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Rapid Recovery 6.4 - User Guide

Introduction to Rapid Recovery The Core Console Repositories Core settings Managing privacy Encryption Protecting machines
About protecting machines with Rapid Recovery Understanding the Rapid Recovery Agent software installer Deploying Agent to multiple machines simultaneously from the Core Console Using the Deploy Agent Software Wizard to deploy to one or more machines Modifying deploy settings Understanding protection schedules Protecting a machine About protecting multiple machines Enabling application support Settings and functions for protected Exchange servers Settings and functions for protected SQL servers
Managing protected machines Credentials Vault Snapshots and recovery points Replication Events Reporting VM export Restoring data Bare metal restore
About bare metal restore Differences in bare metal restore for Windows and Linux machines Understanding boot CD creation for Windows machines Managing a Linux boot image Performing a bare metal restore using the Restore Machine Wizard Using the Universal Recovery Console for a BMR Performing a bare metal restore for Linux machines Verifying a bare metal restore
Managing aging data Archiving Cloud accounts Core Console references REST APIs Glossary

Understanding the Classic Summary report

The Classic Summary report provides a summary over the selected period for a variety of useful metrics for your Core.

The top portion includes three pie charts:

  • The first shows job statistics (successful, canceled, and failed jobs).
  • The second pie chart shows space consumed per repository in GB.
  • The third pie chart displays snapshot statistics (successful, canceled, and failed jobs).

Following the pie charts in the report is a trend chart showing repository usage.

Finally, the report includes a summary of protected machines.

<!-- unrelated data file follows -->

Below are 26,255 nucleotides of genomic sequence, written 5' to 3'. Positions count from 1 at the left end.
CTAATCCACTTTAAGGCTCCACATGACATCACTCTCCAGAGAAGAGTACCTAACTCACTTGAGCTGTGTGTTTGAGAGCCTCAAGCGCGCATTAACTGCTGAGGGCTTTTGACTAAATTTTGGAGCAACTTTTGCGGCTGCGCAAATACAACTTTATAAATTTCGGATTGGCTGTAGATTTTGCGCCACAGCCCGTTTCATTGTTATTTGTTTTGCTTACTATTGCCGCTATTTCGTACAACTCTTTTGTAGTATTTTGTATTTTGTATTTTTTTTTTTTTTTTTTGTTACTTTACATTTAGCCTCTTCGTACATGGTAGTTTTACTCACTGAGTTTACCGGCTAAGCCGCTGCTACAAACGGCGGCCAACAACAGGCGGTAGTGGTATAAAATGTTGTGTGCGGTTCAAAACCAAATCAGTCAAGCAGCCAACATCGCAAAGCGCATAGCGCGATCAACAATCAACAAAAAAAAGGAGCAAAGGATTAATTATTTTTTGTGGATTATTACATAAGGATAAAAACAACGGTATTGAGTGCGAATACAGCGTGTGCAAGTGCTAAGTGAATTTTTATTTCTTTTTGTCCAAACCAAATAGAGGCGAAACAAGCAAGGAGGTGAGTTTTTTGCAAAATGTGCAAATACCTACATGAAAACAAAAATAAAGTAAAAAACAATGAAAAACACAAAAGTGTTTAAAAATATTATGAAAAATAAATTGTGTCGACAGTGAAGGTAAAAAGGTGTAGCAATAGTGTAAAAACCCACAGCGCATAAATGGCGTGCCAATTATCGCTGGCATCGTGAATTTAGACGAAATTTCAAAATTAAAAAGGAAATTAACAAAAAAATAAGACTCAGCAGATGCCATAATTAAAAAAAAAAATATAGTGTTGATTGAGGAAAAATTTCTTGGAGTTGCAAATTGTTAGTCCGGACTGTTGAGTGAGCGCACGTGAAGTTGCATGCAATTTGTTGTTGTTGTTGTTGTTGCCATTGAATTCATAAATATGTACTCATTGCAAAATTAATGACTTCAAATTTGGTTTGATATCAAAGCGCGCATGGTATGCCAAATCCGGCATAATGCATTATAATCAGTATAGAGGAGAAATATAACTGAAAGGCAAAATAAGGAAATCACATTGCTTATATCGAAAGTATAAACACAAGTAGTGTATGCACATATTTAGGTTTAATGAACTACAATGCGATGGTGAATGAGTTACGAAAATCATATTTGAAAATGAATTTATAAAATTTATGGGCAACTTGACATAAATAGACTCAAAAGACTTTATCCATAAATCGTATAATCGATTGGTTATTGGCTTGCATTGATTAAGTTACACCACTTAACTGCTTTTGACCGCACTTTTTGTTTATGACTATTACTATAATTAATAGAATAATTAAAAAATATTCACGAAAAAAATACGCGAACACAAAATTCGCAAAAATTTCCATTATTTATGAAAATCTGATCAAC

For information about how to generate a Classic Summary report, see Generating reports from the Core Console.

NOTE: In release 6.2x, this report was known as the Core Nostalgia Report.

Report parameters for this report type include:

  • Date range
  • The Core on which you want to report

VM export

This section describes how to export a recovery point to create a virtual machine.

Topics include:

Exporting to virtual machines using Rapid Recovery

From the Rapid Recovery Core, you can export a recovery point of a Windows or Linux machine from a repository to a virtual machine (VM). If the original machine protected on the Core fails, you can boot up the virtual machine to quickly replace it temporarily, allowing you time to recover the original protected machine without substantial downtime. This virtual export process results in a VM with all of the backup information from a recovery point, as well as the operating system and settings for the protected machine. The VM becomes a bootable clone of the protected machine.

NOTE: The recovery point used must be part of a complete recovery point chain. For more information about recovery point chains, see the topic Recovery point chains and orphans.

You can perform a virtual export from the Virtual Standby page in the Core Console, or by selecting VM Export from the [Restore]Restore drop-down menu on the button bar.